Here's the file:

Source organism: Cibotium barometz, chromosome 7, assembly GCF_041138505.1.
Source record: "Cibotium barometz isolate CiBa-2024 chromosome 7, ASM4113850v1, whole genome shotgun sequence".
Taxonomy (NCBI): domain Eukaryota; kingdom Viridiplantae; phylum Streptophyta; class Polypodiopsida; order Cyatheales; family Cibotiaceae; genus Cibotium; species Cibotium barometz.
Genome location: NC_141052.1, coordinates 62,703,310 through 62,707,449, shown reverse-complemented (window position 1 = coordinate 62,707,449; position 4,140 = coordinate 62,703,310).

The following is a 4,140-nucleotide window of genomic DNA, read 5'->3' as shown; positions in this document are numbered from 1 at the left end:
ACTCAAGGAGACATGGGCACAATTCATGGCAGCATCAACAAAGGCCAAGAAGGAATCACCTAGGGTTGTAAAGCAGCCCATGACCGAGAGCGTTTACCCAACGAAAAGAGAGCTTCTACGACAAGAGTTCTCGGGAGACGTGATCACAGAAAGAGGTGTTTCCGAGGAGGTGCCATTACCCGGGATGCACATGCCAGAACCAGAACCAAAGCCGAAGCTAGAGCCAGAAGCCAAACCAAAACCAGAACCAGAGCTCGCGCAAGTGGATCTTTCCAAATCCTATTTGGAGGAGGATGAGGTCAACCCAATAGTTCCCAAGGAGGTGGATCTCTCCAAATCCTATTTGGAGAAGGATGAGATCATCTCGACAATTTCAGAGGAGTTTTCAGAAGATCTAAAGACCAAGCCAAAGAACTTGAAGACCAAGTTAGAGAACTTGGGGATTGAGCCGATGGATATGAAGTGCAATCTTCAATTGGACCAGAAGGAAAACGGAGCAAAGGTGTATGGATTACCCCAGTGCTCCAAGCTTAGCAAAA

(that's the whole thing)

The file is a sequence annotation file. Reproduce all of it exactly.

Source organism: Cibotium barometz, chromosome 7, assembly GCF_041138505.1.
Source record: "Cibotium barometz isolate CiBa-2024 chromosome 7, ASM4113850v1, whole genome shotgun sequence".
Taxonomy (NCBI): domain Eukaryota; kingdom Viridiplantae; phylum Streptophyta; class Polypodiopsida; order Cyatheales; family Cibotiaceae; genus Cibotium; species Cibotium barometz.
Genome location: NC_141052.1, coordinates 62,703,310 through 62,707,449, shown reverse-complemented (window position 1 = coordinate 62,707,449; position 4,140 = coordinate 62,703,310).

The following is a 4,140-nucleotide window of genomic DNA, read 5'->3' as shown; positions in this document are numbered from 1 at the left end:
ACTCAAGGAGACATGGGCACAATTCATGGCAGCATCAACAAAGGCCAAGAAGGAATCACCTAGGGTTGTAAAGCAGCCCATGACCGAGAGCGTTTACCCAACGAAAAGAGAGCTTCTACGACAAGAGTTCTCGGGAGACGTGATCACAGAAAGAGGTGTTTCCGAGGAGGTGCCATTACCCGGGATGCACATGCCAGAACCAGAACCAAAGCCGAAGCTAGAGCCAGAAGCCAAACCAAAACCAGAACCAGAGCTCGCGCAAGTGGATCTTTCCAAATCCTATTTGGAGGAGGATGAGGTCAACCCAATAGTTCCCAAGGAGGTGGATCTCTCCAAATCCTATTTGGAGAAGGATGAGATCATCTCGACAATTTCAGAGGAGTTTTCAGAAGATCTAAAGACCAAGCCAAAGAACTTGAAGACCAAGTTAGAGAACTTGGGGATTGAGCCGATGGATATGAAGTGCAATCTTCAATTGGACCAGAAGGAAAACGGAGCAAAGGTGTATGGATTACCCCAGTGCTCCAAGCTTAGCAAAA